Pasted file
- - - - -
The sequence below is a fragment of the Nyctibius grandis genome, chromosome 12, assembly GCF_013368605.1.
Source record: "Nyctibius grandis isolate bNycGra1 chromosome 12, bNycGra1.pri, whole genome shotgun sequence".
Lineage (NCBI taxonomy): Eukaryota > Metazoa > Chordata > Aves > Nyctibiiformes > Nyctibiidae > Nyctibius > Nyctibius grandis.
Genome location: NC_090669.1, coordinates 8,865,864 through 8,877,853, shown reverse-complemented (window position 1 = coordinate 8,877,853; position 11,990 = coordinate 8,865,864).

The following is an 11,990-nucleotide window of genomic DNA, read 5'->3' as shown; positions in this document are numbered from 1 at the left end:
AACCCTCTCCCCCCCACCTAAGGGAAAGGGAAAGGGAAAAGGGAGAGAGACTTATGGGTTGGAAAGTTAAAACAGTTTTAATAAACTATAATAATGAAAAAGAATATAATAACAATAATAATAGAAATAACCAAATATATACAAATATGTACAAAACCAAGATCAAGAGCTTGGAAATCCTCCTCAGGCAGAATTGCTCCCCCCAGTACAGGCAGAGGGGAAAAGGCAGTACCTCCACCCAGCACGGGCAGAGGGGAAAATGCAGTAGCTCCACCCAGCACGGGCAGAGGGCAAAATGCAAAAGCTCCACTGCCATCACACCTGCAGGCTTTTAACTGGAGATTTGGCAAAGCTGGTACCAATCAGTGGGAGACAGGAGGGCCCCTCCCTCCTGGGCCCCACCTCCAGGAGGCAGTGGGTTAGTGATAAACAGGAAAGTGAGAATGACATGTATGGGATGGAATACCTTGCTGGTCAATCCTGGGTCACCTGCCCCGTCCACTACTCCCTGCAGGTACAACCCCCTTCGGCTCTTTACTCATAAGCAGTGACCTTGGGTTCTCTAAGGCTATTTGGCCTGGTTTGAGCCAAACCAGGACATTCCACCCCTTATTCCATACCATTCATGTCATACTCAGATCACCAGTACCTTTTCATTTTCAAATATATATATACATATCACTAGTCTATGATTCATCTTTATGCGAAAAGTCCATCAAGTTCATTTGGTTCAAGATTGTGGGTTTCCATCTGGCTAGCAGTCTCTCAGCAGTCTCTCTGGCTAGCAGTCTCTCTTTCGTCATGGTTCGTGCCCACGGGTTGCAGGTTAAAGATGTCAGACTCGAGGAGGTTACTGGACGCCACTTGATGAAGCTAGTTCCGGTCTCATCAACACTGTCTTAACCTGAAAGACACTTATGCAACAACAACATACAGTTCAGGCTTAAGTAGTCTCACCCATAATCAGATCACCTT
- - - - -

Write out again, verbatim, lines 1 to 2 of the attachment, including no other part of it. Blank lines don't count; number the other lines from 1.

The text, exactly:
The sequence below is a fragment of the Nyctibius grandis genome, chromosome 12, assembly GCF_013368605.1.
Source record: "Nyctibius grandis isolate bNycGra1 chromosome 12, bNycGra1.pri, whole genome shotgun sequence".